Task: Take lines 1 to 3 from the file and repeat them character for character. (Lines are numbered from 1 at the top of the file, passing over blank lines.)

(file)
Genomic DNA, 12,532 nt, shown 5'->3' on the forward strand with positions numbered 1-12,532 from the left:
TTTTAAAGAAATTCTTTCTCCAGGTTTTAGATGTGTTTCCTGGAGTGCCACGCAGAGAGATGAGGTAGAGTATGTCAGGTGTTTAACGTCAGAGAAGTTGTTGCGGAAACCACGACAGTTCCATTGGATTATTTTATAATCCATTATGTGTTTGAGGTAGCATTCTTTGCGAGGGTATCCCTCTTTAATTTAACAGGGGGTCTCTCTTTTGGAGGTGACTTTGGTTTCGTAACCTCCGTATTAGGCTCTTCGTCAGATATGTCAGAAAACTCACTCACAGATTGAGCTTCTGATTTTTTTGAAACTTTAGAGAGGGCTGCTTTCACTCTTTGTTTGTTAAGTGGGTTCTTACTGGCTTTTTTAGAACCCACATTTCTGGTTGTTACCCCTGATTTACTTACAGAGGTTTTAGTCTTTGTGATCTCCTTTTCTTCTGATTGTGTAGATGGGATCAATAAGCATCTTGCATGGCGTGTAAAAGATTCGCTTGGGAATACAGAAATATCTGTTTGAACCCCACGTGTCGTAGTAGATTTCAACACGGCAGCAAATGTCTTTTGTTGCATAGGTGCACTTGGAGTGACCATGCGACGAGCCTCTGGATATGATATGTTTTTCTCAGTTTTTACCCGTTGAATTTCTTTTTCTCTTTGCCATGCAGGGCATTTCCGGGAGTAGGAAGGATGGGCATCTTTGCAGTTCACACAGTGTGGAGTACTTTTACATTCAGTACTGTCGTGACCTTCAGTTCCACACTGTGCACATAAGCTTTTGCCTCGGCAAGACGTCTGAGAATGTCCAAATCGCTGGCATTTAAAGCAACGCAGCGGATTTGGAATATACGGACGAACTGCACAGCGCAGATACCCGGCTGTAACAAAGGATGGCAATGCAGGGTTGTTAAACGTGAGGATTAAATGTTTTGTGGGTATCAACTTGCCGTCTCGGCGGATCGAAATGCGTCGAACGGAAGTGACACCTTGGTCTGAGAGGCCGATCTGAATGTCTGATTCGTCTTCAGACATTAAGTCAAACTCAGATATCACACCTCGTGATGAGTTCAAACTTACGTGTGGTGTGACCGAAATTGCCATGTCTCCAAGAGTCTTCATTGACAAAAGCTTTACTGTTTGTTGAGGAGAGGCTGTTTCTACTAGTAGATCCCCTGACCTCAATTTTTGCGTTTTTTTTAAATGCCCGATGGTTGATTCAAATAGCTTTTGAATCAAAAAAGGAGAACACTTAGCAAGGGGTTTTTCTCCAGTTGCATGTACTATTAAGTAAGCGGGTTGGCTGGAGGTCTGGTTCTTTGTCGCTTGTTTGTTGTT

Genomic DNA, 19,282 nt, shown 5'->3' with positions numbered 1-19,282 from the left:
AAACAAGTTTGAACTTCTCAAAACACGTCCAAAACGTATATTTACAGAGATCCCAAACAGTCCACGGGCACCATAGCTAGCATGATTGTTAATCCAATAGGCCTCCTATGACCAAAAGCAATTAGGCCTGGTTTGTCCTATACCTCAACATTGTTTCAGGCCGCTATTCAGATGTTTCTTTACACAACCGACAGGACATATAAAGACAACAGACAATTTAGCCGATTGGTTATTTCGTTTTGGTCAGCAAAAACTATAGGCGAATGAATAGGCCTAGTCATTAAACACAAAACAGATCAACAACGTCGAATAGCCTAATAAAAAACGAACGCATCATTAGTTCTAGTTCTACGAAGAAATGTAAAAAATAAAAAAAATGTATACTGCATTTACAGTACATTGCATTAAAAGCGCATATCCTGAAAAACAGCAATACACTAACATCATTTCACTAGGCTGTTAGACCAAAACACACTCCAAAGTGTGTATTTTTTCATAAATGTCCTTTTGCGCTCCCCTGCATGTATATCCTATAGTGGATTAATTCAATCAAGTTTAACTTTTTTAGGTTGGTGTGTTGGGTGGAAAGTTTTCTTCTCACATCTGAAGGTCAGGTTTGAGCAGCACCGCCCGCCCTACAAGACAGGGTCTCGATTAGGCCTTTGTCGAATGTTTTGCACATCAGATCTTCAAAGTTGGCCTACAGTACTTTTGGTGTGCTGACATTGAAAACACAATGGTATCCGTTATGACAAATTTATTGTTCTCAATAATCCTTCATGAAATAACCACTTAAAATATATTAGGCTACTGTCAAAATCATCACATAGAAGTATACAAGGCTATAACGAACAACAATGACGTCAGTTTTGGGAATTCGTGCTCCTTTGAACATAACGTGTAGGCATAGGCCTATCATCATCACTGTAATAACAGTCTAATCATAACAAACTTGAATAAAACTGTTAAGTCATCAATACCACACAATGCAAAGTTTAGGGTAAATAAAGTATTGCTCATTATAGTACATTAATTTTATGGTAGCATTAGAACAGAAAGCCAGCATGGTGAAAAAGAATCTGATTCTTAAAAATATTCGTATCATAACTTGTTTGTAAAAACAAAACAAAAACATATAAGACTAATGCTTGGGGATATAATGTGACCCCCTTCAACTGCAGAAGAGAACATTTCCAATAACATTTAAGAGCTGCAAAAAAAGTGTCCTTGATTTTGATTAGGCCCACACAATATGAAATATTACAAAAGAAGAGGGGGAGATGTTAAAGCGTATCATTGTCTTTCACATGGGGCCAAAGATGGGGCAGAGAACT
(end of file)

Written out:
Genomic DNA, 12,532 nt, shown 5'->3' on the forward strand with positions numbered 1-12,532 from the left:
TTTTAAAGAAATTCTTTCTCCAGGTTTTAGATGTGTTTCCTGGAGTGCCACGCAGAGAGATGAGGTAGAGTATGTCAGGTGTTTAACGTCAGAGAAGTTGTTGCGGAAACCACGACAGTTCCATTGGATTATTTTATAATCCATTATGTGTTTGAGGTAGCATTCTTTGCGAGGGTATCCCTCTTTAATTTAACAGGGGGTCTCTCTTTTGGAGGTGACTTTGGTTTCGTAACCTCCGTATTAGGCTCTTCGTCAGATATGTCAGAAAACTCACTCACAGATTGAGCTTCTGATTTTTTTGAAACTTTAGAGAGGGCTGCTTTCACTCTTTGTTTGTTAAGTGGGTTCTTACTGGCTTTTTTAGAACCCACATTTCTGGTTGTTACCCCTGATTTACTTACAGAGGTTTTAGTCTTTGTGATCTCCTTTTCTTCTGATTGTGTAGATGGGATCAATAAGCATCTTGCATGGCGTGTAAAAGATTCGCTTGGGAATACAGAAATATCTGTTTGAACCCCACGTGTCGTAGTAGATTTCAACACGGCAGCAAATGTCTTTTGTTGCATAGGTGCACTTGGAGTGACCATGCGACGAGCCTCTGGATATGATATGTTTTTCTCAGTTTTTACCCGTTGAATTTCTTTTTCTCTTTGCCATGCAGGGCATTTCCGGGAGTAGGAAGGATGGGCATCTTTGCAGTTCACACAGTGTGGAGTACTTTTACATTCAGTACTGTCGTGACCTTCAGTTCCACACTGTGCACATAAGCTTTTGCCTCGGCAAGACGTCTGAGAATGTCCAAATCGCTGGCATTTAAAGCAACGCAGCGGATTTGGAATATACGGACGAACTGCACAGCGCAGATACCCGGCTGTAACAAAGGATGGCAATGCAGGGTTGTTAAACGTGAGGATTAAATGTTTTGTGGGTATCAACTTGCCGTCTCGGCGGATCGAAATGCGTCGAACGGAAGTGACACCTTGGTCTGAGAGGCCGATCTGAATGTCTGATTCGTCTTCAGACATTAAGTCAAACTCAGATATCACACCTCGTGATGAGTTCAAACTTACGTGTGGTGTGACCGAAATTGCCATGTCTCCAAGAGTCTTCATTGACAAAAGCTTTACTGTTTGTTGAGGAGAGGCTGTTTCTACTAGTAGATCCCCTGACCTCAATTTTTGCGTTTTTTTTAAATGCCCGATGGTTGATTCAAATAGCTTTTGAATCAAAAAAGGAGAACACTTAGCAAGGGGTTTTTCTCCAGTTGCATGTACTATTAAGTAAGCGGGTTGGCTGGAGGTCTGGTTCTTTGTCGCTTGTTTGTTGTT

Genomic DNA, 19,282 nt, shown 5'->3' with positions numbered 1-19,282 from the left: